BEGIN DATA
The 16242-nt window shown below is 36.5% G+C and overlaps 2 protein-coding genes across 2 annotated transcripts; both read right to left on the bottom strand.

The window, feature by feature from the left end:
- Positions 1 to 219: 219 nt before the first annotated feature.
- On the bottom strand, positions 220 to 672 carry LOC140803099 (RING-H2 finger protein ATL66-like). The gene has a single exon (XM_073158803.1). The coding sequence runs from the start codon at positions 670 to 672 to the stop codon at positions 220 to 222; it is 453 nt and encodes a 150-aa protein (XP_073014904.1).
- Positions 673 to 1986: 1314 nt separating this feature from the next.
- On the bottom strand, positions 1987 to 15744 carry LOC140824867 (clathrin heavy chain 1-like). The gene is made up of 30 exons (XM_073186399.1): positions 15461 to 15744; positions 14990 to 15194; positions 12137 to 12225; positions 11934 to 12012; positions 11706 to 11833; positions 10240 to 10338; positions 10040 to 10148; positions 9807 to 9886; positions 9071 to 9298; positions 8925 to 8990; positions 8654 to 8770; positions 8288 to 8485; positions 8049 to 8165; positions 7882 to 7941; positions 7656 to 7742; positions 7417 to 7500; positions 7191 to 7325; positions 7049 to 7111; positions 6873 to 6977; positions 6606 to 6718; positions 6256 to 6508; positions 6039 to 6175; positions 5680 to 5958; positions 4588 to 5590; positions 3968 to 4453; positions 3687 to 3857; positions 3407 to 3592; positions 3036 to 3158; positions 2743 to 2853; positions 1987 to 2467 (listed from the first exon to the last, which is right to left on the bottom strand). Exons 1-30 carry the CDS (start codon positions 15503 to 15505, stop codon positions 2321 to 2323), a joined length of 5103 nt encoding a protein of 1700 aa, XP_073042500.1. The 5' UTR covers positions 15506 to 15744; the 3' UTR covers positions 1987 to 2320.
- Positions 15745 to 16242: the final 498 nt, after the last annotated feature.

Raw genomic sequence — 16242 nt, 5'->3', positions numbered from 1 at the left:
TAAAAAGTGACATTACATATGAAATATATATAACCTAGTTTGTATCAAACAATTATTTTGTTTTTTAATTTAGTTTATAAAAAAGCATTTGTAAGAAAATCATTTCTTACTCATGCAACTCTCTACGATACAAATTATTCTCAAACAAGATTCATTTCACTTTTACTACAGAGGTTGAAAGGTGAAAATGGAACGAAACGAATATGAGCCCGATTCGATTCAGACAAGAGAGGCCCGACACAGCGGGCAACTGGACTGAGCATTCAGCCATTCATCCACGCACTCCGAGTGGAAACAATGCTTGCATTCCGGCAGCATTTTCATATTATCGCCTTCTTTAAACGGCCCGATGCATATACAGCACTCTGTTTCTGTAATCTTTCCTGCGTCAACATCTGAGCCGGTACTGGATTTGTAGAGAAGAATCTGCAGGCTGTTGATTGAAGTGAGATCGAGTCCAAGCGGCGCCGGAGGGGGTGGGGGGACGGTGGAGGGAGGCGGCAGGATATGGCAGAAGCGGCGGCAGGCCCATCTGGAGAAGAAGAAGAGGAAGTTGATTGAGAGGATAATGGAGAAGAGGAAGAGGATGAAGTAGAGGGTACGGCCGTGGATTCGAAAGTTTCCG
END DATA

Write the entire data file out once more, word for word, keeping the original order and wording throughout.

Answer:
The 16242-nt window shown below is 36.5% G+C and overlaps 2 protein-coding genes across 2 annotated transcripts; both read right to left on the bottom strand.

The window, feature by feature from the left end:
- Positions 1 to 219: 219 nt before the first annotated feature.
- On the bottom strand, positions 220 to 672 carry LOC140803099 (RING-H2 finger protein ATL66-like). The gene has a single exon (XM_073158803.1). The coding sequence runs from the start codon at positions 670 to 672 to the stop codon at positions 220 to 222; it is 453 nt and encodes a 150-aa protein (XP_073014904.1).
- Positions 673 to 1986: 1314 nt separating this feature from the next.
- On the bottom strand, positions 1987 to 15744 carry LOC140824867 (clathrin heavy chain 1-like). The gene is made up of 30 exons (XM_073186399.1): positions 15461 to 15744; positions 14990 to 15194; positions 12137 to 12225; positions 11934 to 12012; positions 11706 to 11833; positions 10240 to 10338; positions 10040 to 10148; positions 9807 to 9886; positions 9071 to 9298; positions 8925 to 8990; positions 8654 to 8770; positions 8288 to 8485; positions 8049 to 8165; positions 7882 to 7941; positions 7656 to 7742; positions 7417 to 7500; positions 7191 to 7325; positions 7049 to 7111; positions 6873 to 6977; positions 6606 to 6718; positions 6256 to 6508; positions 6039 to 6175; positions 5680 to 5958; positions 4588 to 5590; positions 3968 to 4453; positions 3687 to 3857; positions 3407 to 3592; positions 3036 to 3158; positions 2743 to 2853; positions 1987 to 2467 (listed from the first exon to the last, which is right to left on the bottom strand). Exons 1-30 carry the CDS (start codon positions 15503 to 15505, stop codon positions 2321 to 2323), a joined length of 5103 nt encoding a protein of 1700 aa, XP_073042500.1. The 5' UTR covers positions 15506 to 15744; the 3' UTR covers positions 1987 to 2320.
- Positions 15745 to 16242: the final 498 nt, after the last annotated feature.

Raw genomic sequence — 16242 nt, 5'->3', positions numbered from 1 at the left:
TAAAAAGTGACATTACATATGAAATATATATAACCTAGTTTGTATCAAACAATTATTTTGTTTTTTAATTTAGTTTATAAAAAAGCATTTGTAAGAAAATCATTTCTTACTCATGCAACTCTCTACGATACAAATTATTCTCAAACAAGATTCATTTCACTTTTACTACAGAGGTTGAAAGGTGAAAATGGAACGAAACGAATATGAGCCCGATTCGATTCAGACAAGAGAGGCCCGACACAGCGGGCAACTGGACTGAGCATTCAGCCATTCATCCACGCACTCCGAGTGGAAACAATGCTTGCATTCCGGCAGCATTTTCATATTATCGCCTTCTTTAAACGGCCCGATGCATATACAGCACTCTGTTTCTGTAATCTTTCCTGCGTCAACATCTGAGCCGGTACTGGATTTGTAGAGAAGAATCTGCAGGCTGTTGATTGAAGTGAGATCGAGTCCAAGCGGCGCCGGAGGGGGTGGGGGGACGGTGGAGGGAGGCGGCAGGATATGGCAGAAGCGGCGGCAGGCCCATCTGGAGAAGAAGAAGAGGAAGTTGATTGAGAGGATAATGGAGAAGAGGAAGAGGATGAAGTAGAGGGTACGGCCGTGGATTCGAAAGTTTCCG